Far less schooled in the world of television, I came late to the Judd Apatow party.
Back in the mid-to-late 1990s, I led a TV-free existence; what I knew about the small screen actually came from water cooler conversations. So when co-workers raved about their favorite shows — week after week — I listened intently and began compiling my own special list of must-see shows (although none of the shows on the list, as good as they might have been, ever inspired me to purchase a television). As the nothingness of Seinfeld and the cloyingly perfect Friends who were there for you dominated the cultural conversation, Apatow lurked along the fringes.
Back in the early ‘90s, he apprenticed with Garry Shandling on The Larry Sanders Show, serving as a writer and producer. From there, he executive produced the short-lived Freaks and Geeks, which laid the foundation for what was to become the Apatow brand. Working behind the scenes allowed Apatow to recruit new talent, guys like Seth Rogen and Jason Segel, and mentor them as Shandling did with him. These guys were funny, without a doubt, but Apatow seems to more concerned with nurturing those instincts and creating a network that, from the outside, looks like a business empire but feels like an extended family.
This Is 40 is only the fourth feature film directed by Apatow (following The 40 Year Old Virgin, Knocked Up and Funny People), but he has tickled our funny bones onscreen as a producer (Anchorman: The Legend of Ron Burgundy, Superbad, Walk Hard: The Dewey Cox Story, Bridesmaids) and a writer (Fun with Dick and Jane, You Don’t Mess with the Zohan, Pineapple Express).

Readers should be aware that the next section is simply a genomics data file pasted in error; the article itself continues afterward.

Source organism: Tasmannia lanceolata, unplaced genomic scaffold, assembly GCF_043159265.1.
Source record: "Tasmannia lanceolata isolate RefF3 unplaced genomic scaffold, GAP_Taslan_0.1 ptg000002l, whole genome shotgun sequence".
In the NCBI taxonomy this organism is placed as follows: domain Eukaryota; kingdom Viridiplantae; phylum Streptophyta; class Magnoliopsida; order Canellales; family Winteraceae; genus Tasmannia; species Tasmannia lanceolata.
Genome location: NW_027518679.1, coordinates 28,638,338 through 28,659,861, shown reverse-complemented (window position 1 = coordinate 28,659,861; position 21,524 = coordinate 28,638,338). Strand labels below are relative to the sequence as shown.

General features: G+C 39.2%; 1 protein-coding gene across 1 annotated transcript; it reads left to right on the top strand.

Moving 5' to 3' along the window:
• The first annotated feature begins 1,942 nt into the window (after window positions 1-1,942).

That’s a crazy collection of titles comparable to P&G product output, with the awareness that each of those projects comes with a talented creative team handling the details.
But the real genius (and make no mistake, I’m not using that word lightly) of Apatow reveals itself in his directing efforts.
As a “sort of sequel” to Knocked Up (the story of a one-night stand that forms the basis of a family), This Is 40 turns its gaze to Pete (Paul Rudd) and Debbie (Leslie Mann), the brother-in-law and sister of the knocked up protagonist. They were the older marrieds, creative working stiffs with kids — the cautionary example of what might be looming on the horizon. This sequel takes us inside their bubble, without filter or counterpoint.
Rather than a day in the life, we get the pivotal week when Pete and Debbie turn 40 within days of one another. The milestone triggers a series of comic explosions, individual and communal. Sex, money, parenting issues (dealing with their own children as well as their aging parents) and health are but a few of the lit sticks of dynamite with too-short fuses waiting to blow up in their faces.
The first act set-up is all about the laughs. Pete eats too many sweets and seemingly wanders through life footloose and fancy free (or as close to it as any married man can). Debbie worries about her age (to the point of lying about it to absurd extremes) and the effects of time on her body, despite the fact that she looks (and probably feels) much younger than her years. Their kids, Sadie (Maude Apatow) and Charlotte (Iris Apatow), bitch and moan less like mini-versions of them.
It was during this section that I smiled, a bit uncomfortably, because here was a too-real reflection of my life — as a fortysomething guy with a wife and two daughters — and the approaching conflicts in the story were going to look and feel even more familiar.
And, as if on cue, there it was; the slide from comedy to drama to something dangerously close to doom.
This Is 40 is all the more real because Apatow, like a columnist, lays his life on the line. We are watching his wife and children speak and possibly re-enact arguments from their home life. He is saying to us, “this is what happens and this is what I have learned matters most.”
Apatow helps us to see and laugh at ourselves, warts and all. And in the end, he brings us into the fold by showing us that we are his brand. (Opens wide Friday) Grade: A
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